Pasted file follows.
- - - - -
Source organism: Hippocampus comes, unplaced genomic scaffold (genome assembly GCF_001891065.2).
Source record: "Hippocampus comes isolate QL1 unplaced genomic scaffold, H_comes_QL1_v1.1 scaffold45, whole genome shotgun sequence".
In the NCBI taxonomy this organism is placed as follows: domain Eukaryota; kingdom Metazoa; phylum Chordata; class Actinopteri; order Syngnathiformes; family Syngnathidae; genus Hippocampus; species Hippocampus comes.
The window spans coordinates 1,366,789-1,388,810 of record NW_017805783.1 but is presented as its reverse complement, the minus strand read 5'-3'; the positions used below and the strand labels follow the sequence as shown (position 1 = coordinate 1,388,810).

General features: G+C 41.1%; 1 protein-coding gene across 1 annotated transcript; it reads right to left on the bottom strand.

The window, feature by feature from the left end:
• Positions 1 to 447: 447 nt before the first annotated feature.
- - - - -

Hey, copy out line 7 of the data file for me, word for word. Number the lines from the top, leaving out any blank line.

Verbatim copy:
• Positions 1 to 447: 447 nt before the first annotated feature.